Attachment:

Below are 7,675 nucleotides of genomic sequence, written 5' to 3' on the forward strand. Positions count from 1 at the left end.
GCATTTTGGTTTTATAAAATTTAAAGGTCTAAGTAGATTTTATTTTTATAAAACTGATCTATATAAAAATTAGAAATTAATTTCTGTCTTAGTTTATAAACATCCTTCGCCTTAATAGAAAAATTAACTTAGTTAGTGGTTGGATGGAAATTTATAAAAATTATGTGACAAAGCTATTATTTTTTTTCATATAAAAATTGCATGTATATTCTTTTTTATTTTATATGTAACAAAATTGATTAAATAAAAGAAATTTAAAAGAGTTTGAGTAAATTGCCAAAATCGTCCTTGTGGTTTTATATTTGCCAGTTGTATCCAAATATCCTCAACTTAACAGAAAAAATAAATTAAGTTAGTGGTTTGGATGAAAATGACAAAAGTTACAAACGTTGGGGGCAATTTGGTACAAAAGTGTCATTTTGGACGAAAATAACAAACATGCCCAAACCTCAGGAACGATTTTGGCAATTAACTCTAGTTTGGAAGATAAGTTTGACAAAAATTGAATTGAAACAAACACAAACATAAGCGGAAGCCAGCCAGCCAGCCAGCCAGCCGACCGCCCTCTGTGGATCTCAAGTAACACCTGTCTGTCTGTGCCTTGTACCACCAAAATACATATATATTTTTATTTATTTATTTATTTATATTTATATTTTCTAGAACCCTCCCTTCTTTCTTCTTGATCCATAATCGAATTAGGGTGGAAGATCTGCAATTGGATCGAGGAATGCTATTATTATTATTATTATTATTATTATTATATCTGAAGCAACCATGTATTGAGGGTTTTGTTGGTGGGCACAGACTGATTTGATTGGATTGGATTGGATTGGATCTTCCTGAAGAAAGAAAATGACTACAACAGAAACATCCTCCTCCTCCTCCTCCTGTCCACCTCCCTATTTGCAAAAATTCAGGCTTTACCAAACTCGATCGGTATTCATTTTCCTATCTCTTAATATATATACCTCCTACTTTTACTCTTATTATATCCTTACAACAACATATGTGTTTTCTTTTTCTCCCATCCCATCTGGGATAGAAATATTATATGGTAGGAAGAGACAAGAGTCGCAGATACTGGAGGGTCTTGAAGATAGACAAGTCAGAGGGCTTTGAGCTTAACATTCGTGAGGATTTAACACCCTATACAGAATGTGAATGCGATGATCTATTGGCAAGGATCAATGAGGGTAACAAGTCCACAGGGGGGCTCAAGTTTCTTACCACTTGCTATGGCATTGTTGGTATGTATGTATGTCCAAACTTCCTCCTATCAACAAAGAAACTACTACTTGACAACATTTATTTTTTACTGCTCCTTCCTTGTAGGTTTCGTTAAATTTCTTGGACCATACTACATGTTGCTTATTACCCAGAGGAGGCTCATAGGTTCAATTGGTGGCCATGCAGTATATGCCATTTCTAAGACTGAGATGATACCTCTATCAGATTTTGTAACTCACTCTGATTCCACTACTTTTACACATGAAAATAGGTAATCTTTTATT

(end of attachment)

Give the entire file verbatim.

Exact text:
Below are 7,675 nucleotides of genomic sequence, written 5' to 3' on the forward strand. Positions count from 1 at the left end.
GCATTTTGGTTTTATAAAATTTAAAGGTCTAAGTAGATTTTATTTTTATAAAACTGATCTATATAAAAATTAGAAATTAATTTCTGTCTTAGTTTATAAACATCCTTCGCCTTAATAGAAAAATTAACTTAGTTAGTGGTTGGATGGAAATTTATAAAAATTATGTGACAAAGCTATTATTTTTTTTCATATAAAAATTGCATGTATATTCTTTTTTATTTTATATGTAACAAAATTGATTAAATAAAAGAAATTTAAAAGAGTTTGAGTAAATTGCCAAAATCGTCCTTGTGGTTTTATATTTGCCAGTTGTATCCAAATATCCTCAACTTAACAGAAAAAATAAATTAAGTTAGTGGTTTGGATGAAAATGACAAAAGTTACAAACGTTGGGGGCAATTTGGTACAAAAGTGTCATTTTGGACGAAAATAACAAACATGCCCAAACCTCAGGAACGATTTTGGCAATTAACTCTAGTTTGGAAGATAAGTTTGACAAAAATTGAATTGAAACAAACACAAACATAAGCGGAAGCCAGCCAGCCAGCCAGCCAGCCGACCGCCCTCTGTGGATCTCAAGTAACACCTGTCTGTCTGTGCCTTGTACCACCAAAATACATATATATTTTTATTTATTTATTTATTTATATTTATATTTTCTAGAACCCTCCCTTCTTTCTTCTTGATCCATAATCGAATTAGGGTGGAAGATCTGCAATTGGATCGAGGAATGCTATTATTATTATTATTATTATTATTATTATATCTGAAGCAACCATGTATTGAGGGTTTTGTTGGTGGGCACAGACTGATTTGATTGGATTGGATTGGATTGGATCTTCCTGAAGAAAGAAAATGACTACAACAGAAACATCCTCCTCCTCCTCCTCCTGTCCACCTCCCTATTTGCAAAAATTCAGGCTTTACCAAACTCGATCGGTATTCATTTTCCTATCTCTTAATATATATACCTCCTACTTTTACTCTTATTATATCCTTACAACAACATATGTGTTTTCTTTTTCTCCCATCCCATCTGGGATAGAAATATTATATGGTAGGAAGAGACAAGAGTCGCAGATACTGGAGGGTCTTGAAGATAGACAAGTCAGAGGGCTTTGAGCTTAACATTCGTGAGGATTTAACACCCTATACAGAATGTGAATGCGATGATCTATTGGCAAGGATCAATGAGGGTAACAAGTCCACAGGGGGGCTCAAGTTTCTTACCACTTGCTATGGCATTGTTGGTATGTATGTATGTCCAAACTTCCTCCTATCAACAAAGAAACTACTACTTGACAACATTTATTTTTTACTGCTCCTTCCTTGTAGGTTTCGTTAAATTTCTTGGACCATACTACATGTTGCTTATTACCCAGAGGAGGCTCATAGGTTCAATTGGTGGCCATGCAGTATATGCCATTTCTAAGACTGAGATGATACCTCTATCAGATTTTGTAACTCACTCTGATTCCACTACTTTTACACATGAAAATAGGTAATCTTTTATT